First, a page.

Indie filmmaker Matt Brown recently directed Freud’s Last Session, based on the stage play of the same name. It’s a thought-provoking film that envisions an intriguing fictional encounter between two intellectual giants, Sigmund Freud and C.S. Lewis, portrayed by the legendary Sir Anthony Hopkins and the talented Matthew Goode, respectively.
The play itself draws its inspiration from Armand M. Nicholi’s renowned book, The Question of God: C.S. Lewis and Sigmund Freud Debate God, Love, Sex and the Meaning of Life, effectively encapsulating the essence of the film’s storyline.
In a candid conversation with Casting Networks, Brown —who previously directed The Man Who Knew Infinity starring Jeremy Irons and Dev Patel— delves into the intricacies of casting his lead actors, collaborating with his trusted casting director and the unique experience of directing one of the greatest living actors in the industry today.
Your film is about two very famous figures in history. How do you begin to assemble actors to play historical figures Freud and C.S. Lewis?
I go with the best actor. Looks matter to a degree but I think it’s trying to find the right actor. Casting the role of Freud, there were a ton of actors we could have considered. You always have that one actor who is your dream casting. Very rarely has it been my experience that that dream comes true.
How did you get Anthony Hopkins for that role?
Anthony Hopkins is a very, very special person, actor, musician and painter. He’s just a genius. We tried to get him. He read the script but was in the midst of shooting The Father and politely passed. Then I did some more work on the script and came back to him about a year and a half later, maybe two years later. For whatever reason, he decided this time to engage. I felt like I won the lottery.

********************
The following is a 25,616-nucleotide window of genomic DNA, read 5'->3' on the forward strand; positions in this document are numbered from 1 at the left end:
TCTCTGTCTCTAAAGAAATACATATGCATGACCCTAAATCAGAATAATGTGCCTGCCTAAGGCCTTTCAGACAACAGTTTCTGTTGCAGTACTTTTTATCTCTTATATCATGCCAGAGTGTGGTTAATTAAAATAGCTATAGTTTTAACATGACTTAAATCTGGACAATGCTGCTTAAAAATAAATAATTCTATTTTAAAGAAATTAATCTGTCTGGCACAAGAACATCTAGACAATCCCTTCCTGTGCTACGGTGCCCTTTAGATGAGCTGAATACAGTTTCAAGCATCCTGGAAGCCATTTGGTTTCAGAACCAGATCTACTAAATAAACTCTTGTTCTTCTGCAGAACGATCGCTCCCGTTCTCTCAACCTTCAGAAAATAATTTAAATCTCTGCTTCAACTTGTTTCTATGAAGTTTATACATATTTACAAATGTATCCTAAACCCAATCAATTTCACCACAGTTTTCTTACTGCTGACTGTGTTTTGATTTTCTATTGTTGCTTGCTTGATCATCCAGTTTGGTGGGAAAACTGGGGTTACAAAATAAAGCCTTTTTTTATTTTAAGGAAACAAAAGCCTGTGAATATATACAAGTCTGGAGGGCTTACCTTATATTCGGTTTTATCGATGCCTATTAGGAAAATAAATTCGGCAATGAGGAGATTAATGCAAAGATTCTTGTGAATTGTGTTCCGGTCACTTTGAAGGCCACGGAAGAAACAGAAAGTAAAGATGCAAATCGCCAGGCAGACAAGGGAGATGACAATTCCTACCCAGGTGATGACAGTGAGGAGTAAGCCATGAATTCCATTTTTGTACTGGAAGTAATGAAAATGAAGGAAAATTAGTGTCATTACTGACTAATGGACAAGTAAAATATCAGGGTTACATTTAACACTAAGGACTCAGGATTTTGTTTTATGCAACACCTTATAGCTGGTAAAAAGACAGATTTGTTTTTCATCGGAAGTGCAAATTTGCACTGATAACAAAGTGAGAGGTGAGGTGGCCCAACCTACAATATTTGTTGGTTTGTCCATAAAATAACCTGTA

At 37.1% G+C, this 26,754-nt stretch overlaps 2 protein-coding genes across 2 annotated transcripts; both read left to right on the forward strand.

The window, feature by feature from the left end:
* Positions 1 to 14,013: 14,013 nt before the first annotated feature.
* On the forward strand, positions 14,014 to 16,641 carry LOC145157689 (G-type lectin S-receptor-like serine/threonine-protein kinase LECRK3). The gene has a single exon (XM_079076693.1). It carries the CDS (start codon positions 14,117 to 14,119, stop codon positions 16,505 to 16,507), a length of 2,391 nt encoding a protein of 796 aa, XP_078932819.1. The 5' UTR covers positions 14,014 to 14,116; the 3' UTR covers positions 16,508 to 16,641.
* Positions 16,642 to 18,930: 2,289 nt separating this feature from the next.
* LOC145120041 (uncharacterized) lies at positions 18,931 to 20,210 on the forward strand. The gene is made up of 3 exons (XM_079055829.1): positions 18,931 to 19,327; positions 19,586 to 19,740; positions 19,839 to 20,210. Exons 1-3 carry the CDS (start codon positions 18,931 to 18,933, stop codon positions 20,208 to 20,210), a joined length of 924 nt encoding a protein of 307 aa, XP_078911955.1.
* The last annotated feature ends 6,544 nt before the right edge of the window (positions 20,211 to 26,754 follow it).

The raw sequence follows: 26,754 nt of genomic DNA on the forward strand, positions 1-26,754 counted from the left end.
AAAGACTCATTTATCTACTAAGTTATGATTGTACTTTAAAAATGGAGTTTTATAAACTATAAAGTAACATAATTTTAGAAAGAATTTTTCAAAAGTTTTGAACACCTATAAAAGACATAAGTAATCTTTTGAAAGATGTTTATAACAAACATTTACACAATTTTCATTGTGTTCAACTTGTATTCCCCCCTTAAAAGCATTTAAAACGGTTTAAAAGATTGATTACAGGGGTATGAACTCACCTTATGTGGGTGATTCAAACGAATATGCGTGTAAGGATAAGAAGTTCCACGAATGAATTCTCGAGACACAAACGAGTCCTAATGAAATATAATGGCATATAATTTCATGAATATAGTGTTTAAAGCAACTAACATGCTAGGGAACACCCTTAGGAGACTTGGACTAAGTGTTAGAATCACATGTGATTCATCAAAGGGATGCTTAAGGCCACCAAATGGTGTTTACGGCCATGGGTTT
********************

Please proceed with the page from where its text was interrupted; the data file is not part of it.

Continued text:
What about Matthew Goode as C.S. Lewis?
I was looking at pictures of C.S. Lewis, which goes back to what you said about looks. C.S. Lewis looked so much different in his late thirties than he did as we know him historically later in life, which was a chubby bald man. But he drank, smoked many cigarettes and had a lot of trauma and PTSD. So, he aged rather poorly. I don’t mean to be offensive to somebody who’s long gone, but he didn’t age well.
In your film, this is C.S. Lewis before the effects of aging.
He was quite dashing and handsome when he was in his twenties and thirties and he actually looked a bit like Matthew. So that was in our favor. But again, it goes back to trying to find the best actor. Matthew’s somebody that I’ve been tracking and following. During the pandemic, I watched his vampire show with my wife, Discovery of Witches —every single episode of it.
That’s where he’s a vampire who teams up with a witch to fend off creatures?
It wasn’t my kind of show necessarily, but I was like, “This guy is so good.” I’d been watching him for years, but I felt like I lived with him through the pandemic. So I was like, “Can we please go to Matthew Goode?” Miracle of miracles, he said yes! I got an incredible twosome with Mathew and Anthony.
Who was your casting director to fill out the rest of the roles?